Call for Short Research Articles: Digital Methodologies for Research on Early Modern Privacy (1500-1800)
A peer-reviewed collection edited by Sanne Maekelberg and Natália da Silva Perez
A visualization of a social network using metadata of thousands of archive documents.
Martin Grandjean (2014). "La connaissance est un réseau". Les Cahiers du Numérique 10 (3): 37-54.
Imaged licensed CC BY-SA 3.0. Source: Wikimedia Commons.
One of the tenets of the Centre for Privacy Studies research method is that, in order to examine early modern privacy, researchers might profit from a systematic-yet-multifaceted approach. Mette Birkedal Bruun, the centre director, proposes that the analysis of historical privacy can be strategically subdivided in three complementary approaches to primary sources. The first approach focuses on terminologies of privacy, and seeks to unveil the different discursive inflections used throughout history to express experiences and norms around privacy. The second approach focuses on zones of privacy, and proposes a heuristic strategy to examine the social and spatial organization of practices related to privacy. The third approach focuses on mapping the semantics of privacy, zooming in, for instance, on its opposites in order to uncover what can be learned by analyzing contrasting terms. Close-reading of sources is at the heart of these complementary methodological approaches: they privilege intimate contact and close analysis of the historical material.
The present call for short research articles invites researchers to engage computational and digital methods to expand the scope of the PRIVACY method mentioned above. We welcome contributions that honor the historian’s attention to primary sources, but also enable a birds-eye view of topics related of historical privacy. We are particularly interested in case-studies that exercise their methods in a critical way, taking care to unite the potential of computational tools with a reflection of how digital and computational humanities might: 1) enhance research into historical privacy, 2) open up new avenues of analysis, 3) drive historical arguments, and 4) raise new research questions.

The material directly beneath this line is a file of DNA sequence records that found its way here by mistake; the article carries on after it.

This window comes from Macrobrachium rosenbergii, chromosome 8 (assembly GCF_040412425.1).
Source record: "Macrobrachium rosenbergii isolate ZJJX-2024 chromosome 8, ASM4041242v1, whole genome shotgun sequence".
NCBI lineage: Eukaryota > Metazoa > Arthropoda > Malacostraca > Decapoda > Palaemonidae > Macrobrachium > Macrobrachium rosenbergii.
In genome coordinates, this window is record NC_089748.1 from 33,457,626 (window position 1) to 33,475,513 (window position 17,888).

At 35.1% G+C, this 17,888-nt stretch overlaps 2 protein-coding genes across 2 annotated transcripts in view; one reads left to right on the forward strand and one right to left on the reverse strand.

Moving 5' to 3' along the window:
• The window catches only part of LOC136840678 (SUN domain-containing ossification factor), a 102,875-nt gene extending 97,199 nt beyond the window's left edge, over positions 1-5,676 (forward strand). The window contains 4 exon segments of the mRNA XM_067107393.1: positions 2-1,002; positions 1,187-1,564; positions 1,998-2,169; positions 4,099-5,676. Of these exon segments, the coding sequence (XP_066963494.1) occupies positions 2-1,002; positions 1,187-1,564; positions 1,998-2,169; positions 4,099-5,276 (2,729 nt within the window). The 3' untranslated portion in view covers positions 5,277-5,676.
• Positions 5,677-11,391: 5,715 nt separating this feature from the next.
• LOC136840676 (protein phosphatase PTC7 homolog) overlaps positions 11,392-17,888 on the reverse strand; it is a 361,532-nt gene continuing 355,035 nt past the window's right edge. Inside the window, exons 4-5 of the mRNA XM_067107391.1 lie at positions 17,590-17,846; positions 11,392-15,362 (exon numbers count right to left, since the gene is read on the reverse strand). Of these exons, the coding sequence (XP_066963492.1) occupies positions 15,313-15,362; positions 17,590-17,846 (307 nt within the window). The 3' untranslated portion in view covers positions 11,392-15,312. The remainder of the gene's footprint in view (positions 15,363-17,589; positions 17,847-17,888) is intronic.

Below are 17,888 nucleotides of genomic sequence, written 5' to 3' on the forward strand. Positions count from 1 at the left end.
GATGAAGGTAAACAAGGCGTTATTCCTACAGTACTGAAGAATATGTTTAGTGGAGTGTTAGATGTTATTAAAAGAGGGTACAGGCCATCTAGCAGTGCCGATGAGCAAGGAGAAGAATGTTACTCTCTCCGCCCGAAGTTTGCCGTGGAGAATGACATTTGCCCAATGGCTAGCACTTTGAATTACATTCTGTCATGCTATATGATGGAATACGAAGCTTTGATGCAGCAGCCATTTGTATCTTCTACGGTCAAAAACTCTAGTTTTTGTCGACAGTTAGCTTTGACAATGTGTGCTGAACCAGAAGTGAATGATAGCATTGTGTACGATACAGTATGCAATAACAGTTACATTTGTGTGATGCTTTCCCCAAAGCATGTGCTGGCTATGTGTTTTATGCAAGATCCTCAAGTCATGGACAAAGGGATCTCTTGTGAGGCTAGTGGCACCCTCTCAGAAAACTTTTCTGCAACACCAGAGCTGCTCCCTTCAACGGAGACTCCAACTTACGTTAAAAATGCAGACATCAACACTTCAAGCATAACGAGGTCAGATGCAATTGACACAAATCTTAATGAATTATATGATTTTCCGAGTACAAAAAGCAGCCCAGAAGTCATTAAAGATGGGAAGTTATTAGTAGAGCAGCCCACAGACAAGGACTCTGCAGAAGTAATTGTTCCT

We welcome submission of short research articles (3000 words) that analyze historical privacy through the use of tools such as:
- Digital mapping and Geographical Information System (GIS)
- Natural language processing (topic modeling, sentiment analysis, sense disambiguation, etc.)
- 3D reconstruction and Building Information Modeling (BIM)
- Network analysis and visualization
Selected short articles will be part of a peer-reviewed, open access edited collection focused on early modern privacy (1500-1800). The collection will appear as a special issue of a digital humanities journal. We seek to feature case-studies stemming from European contexts or that employ a transnational or comparative perspective between Europe and other parts of the world. The language of publication is English, but authors are welcome to engage with primary sources in other languages. Please use the Chicago Manual of Style with shortened notes and bibliography format. The short length of the texts allows for submission of ongoing research and early findings. We encourage early career researchers and PhD candidates to submit their contributions.
Submissions will be considered on a rolling basis until Friday 15 October 2021. You will be notified of whether your text was selected to enter the peer-review process no later than Friday 3rd December 2021. The volume editors, Sanne Maekelberg and Natália da Silva Perez, will provide editorial guidance to the authors of selected articles in order to improve the chances of success during the peer-review process.
Please upload your short research article (3000 words) together with your CV using this form
Suggested readings on privacy:
Allen, Anita L. 1988. Uneasy Access : Privacy for Women in a Free Society. Totowa, N.J. : Rowman & Littlefield. http://archive.org/details/uneasyaccesspriv00alle.
Altman, Irwin. 1975. The Environment and Social Behavior: Privacy, Personal Space, Territory, Crowding. Brooks/Cole Publishing Company.
Altman, Irwin. 1977. ‘Privacy Regulation: Culturally Universal or Culturally Specific?’. Journal of Social Issues 33 (3): 66–84. https://doi.org/10.1111/j.1540-4560.1977.tb01883.x.
Ariès, Philippe, Roger Chartier, and Georges Duby. 1989. A History of Private Life. Vol. 3: Passions of the Renaissance. Harvard: Belknap Press.
Crane, Mary Thomas. 2009. ‘Illicit Privacy and Outdoor Spaces in Early Modern England on JSTOR’. Journal for Early Modern Cultural Studies 9 (1): 4–22.
Goodman, Dena. 1992. ‘Public Sphere and Private Life: Toward a Synthesis of Current Historiographical Approaches to the Old Regime’. History and Theory 31 (1): 1. https://doi.org/10.2307/2505605.
Margulis, Stephen T. 2003. ‘Privacy as a Social Issue and Behavioral Concept’. Journal of Social Issues 59 (2): 243–61. https://doi.org/10.1111/1540-4560.00063.
McKeon, Michael. 2005. The Secret History of Domesticity: Public, Private, and the Division of Knowledge. Baltimore: Johns Hopkins University Press.
Orlin, Lena Cowen. 2008. Locating Privacy in Tudor London. Oxford: Oxford University Press.
Roessler, Beate. 2014. The Value of Privacy. Cambridge: Polity Press.
Sloot, Bart van der, and Aviva de Groot. 2018. The Handbook of Privacy Studies: An Interdisciplinary Introduction. Amsterdam: Amsterdam University Press. https://www-jstor-org.ep.fjernadgang.kb.dk/stable/j.ctvcmxpmp.
Vincent, David. 2016. Privacy: A Short History. Oxford, UNITED KINGDOM: Polity Press. http://ebookcentral.proquest.com/lib/kbdk/detail.action?docID=4432249.
Weintraub, Jeff, and Krishan Kumar, eds. 1997. Public and Private in Thought and Practice: Perspectives on a Grand